Empty eye sockets met blazing red eyes, the latter’s owner pausing in their tracks at the sight.

    ”G-Greetingss...” Mortis finally rasped, if a little sheepish. "My apologiesss for affronting your sssenssssess, perhapsss it would be bessst if we talked outssside?"

    He was well aware of the abhorrence in his gaze, even if his thoughts were tempered.

    As well, it was hard to ignore the fact that he refused to step any closer from the doorway behind the storefront. Though admittedly, Mortis was completely comfortable with the added distance.

    As Zurg appraised him, he would find that the undead was garbed in long layers of coats that reached down to his ankles; A black duster was layered over an equally black trenchcoat, leaving the rotted remains of his uniform’s leathers and the grinning skull of his utility belt’s buckle barely peeking out. His skull was partially concealed beneath the wide brim of an equally dark hat. Otherwise, there was nothing to suggest he was akin to the undead lawman he had once been, aside from the length of silvery chain that hung freely down from his neck alongside the golden bauble. Though both hung a little more freely than they did when he was outside, due to the nature of the ceiling being unable to accommodate his imposing height.

    Mortis’ skull tilted at what may have been supposed to be a joke.

    ”No, I have no usse for a pacemaker. I have come to asssk if you would be able to craft ssome barding for my horssse.” He began, and swiveled his skull out towards the outdoors; the very airy, open outdoors. "May we ssspeak outssside, where it issss more airy? I-it may be easssier on your sssensssess if we are not within a confined ssspace."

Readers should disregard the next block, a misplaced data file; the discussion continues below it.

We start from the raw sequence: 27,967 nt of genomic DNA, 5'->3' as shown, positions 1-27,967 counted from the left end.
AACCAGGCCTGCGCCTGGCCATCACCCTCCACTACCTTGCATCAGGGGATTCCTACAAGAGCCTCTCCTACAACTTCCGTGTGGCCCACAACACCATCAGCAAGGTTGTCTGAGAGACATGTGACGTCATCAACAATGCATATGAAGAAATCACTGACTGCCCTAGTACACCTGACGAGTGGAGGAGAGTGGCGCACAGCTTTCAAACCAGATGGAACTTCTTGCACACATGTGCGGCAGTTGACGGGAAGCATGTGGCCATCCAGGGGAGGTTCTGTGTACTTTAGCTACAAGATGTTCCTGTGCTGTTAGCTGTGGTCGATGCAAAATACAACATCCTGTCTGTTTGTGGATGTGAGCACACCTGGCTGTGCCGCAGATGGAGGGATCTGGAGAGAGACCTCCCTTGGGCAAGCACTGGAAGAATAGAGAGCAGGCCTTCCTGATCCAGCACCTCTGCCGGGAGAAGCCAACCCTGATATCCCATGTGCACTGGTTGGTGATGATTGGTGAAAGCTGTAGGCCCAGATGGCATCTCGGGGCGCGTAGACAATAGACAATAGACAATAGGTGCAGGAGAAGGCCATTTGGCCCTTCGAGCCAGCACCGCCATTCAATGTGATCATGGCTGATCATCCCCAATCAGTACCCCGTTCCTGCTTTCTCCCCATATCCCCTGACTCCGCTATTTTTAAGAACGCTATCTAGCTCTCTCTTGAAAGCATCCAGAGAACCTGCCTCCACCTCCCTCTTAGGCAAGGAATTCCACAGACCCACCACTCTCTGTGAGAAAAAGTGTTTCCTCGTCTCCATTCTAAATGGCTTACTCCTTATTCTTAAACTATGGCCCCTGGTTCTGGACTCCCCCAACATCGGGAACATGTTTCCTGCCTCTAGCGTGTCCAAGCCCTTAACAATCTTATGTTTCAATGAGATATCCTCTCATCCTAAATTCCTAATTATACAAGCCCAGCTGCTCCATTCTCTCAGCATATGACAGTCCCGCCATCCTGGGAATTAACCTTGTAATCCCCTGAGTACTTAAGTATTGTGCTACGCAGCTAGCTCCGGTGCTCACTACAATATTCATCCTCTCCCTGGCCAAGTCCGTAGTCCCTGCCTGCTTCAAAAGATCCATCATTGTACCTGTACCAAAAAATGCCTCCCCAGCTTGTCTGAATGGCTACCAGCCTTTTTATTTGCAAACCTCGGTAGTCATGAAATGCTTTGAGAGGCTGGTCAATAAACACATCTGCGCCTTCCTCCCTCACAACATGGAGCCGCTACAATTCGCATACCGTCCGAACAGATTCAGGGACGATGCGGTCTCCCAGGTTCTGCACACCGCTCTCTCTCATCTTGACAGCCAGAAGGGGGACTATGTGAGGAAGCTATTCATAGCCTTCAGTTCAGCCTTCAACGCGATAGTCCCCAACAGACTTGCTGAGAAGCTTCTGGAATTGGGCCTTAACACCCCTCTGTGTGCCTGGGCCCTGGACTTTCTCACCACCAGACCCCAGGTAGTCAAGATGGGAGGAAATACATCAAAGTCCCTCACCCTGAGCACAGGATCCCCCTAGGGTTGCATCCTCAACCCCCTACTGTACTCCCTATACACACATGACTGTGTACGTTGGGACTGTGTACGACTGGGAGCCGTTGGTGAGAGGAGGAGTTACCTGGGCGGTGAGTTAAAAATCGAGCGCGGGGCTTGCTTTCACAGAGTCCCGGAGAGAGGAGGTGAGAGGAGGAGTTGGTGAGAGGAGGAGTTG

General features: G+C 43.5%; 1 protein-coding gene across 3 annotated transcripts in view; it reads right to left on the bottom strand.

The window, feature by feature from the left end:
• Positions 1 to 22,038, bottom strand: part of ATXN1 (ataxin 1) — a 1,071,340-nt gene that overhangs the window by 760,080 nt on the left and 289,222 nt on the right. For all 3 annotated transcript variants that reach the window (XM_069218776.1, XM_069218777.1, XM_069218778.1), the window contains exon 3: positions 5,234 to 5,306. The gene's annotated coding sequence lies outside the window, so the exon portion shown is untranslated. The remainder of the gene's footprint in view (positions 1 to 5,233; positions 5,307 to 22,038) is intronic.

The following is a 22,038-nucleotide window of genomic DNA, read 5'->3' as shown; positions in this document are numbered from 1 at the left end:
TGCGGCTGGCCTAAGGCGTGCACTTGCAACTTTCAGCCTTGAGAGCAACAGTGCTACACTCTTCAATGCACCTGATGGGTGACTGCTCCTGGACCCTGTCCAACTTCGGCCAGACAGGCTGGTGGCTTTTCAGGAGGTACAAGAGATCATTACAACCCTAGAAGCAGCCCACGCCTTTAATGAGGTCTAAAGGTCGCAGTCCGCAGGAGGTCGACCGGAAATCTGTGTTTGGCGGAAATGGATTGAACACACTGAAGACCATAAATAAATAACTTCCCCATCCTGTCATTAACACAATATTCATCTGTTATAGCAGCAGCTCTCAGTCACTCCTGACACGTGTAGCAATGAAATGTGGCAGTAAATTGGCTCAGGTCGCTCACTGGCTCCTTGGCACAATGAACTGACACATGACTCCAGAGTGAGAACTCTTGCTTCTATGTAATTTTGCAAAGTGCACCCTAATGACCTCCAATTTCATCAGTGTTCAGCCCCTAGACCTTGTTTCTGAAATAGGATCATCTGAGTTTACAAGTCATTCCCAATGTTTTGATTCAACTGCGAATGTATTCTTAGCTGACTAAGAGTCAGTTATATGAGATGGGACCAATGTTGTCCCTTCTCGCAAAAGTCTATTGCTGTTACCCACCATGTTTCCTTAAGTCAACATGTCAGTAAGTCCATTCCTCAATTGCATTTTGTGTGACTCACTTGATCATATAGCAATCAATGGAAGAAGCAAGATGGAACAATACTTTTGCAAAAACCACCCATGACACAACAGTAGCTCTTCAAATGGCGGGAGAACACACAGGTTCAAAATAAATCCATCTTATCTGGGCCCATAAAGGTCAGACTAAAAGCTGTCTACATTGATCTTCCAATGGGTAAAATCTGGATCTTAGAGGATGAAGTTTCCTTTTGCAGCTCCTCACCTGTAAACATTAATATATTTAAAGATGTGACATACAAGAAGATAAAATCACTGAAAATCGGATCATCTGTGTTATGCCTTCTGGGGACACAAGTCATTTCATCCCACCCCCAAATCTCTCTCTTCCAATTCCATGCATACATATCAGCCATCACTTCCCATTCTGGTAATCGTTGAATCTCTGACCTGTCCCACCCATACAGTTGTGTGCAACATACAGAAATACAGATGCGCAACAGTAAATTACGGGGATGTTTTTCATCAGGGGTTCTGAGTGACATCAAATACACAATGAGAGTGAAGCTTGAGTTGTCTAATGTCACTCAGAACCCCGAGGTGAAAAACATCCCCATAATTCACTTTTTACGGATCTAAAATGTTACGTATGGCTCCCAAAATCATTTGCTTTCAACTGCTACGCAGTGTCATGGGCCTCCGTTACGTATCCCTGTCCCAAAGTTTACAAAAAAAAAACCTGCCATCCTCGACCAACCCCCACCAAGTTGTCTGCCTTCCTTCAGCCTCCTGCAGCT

He sure knew it would grant himself ease of mind to know he was not spreading his aura all over the storefront.
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    Re: No Relation To The DLC

    Post by Zurg on Sun Jun 04, 2017 8:07 pm

    ”G-Greetingss... My apologiesss for affronting your sssenssssess, perhapsss it would be bessst if we talked outssside?"

    Stuttering...?

    From this breath of fresh air?

    Zurg's expression remained as stoic as ever. "Due to liability and safety reasons, we will have to conduct business inside the establishment," he rumbled. "Thank you for your cooperation on this matter." No, there wasn't a choice. When it came to adhering protocol and avoiding unnecessary lawsuits, the ex-tyrant was an unrepentant stickler. Besides, the alien knew a few alternatives to a stuffy room. "Barding? For a horse?" He huffed, incredulous, and made one round throughout the storefront, opening all the windows where able. Fwup! Fwup! Fwup! His efforts rewarded them both with a light, cool breeze fluttering within the building. "Hmm, can't say we've gotten such a request before, but..." The alien finished his task and returned to the counter, standing near the register. "Depending on what you have in mind, it's doable." After all, Zurg wasn't just any sour-faced, horned alien. He was the sour-faced, horned alien.

    He crossed his muscular arms, shrugging. "If we're talking medieval or similar, the commission shouldn't take longer than a business week - two at the most, if the materials aren't supplied or are rare in quality. And if we're talking space-age and up, production will of course reflect the level of difficulty." As well as the size of the horse, but it was safe to assume that this... person's steed was none other than the shambling brute outside. Zurg took one look at the "horse" and sniffed. "...I don't suppose it needs a pacemaker, either."

    And no, Zurg had not forgotten about a certain bucket-wearing undead. He could put two-and-two together, but the monarch was being polite. Jo would have his purple head on a silver platter otherwise.


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    Re: No Relation To The DLC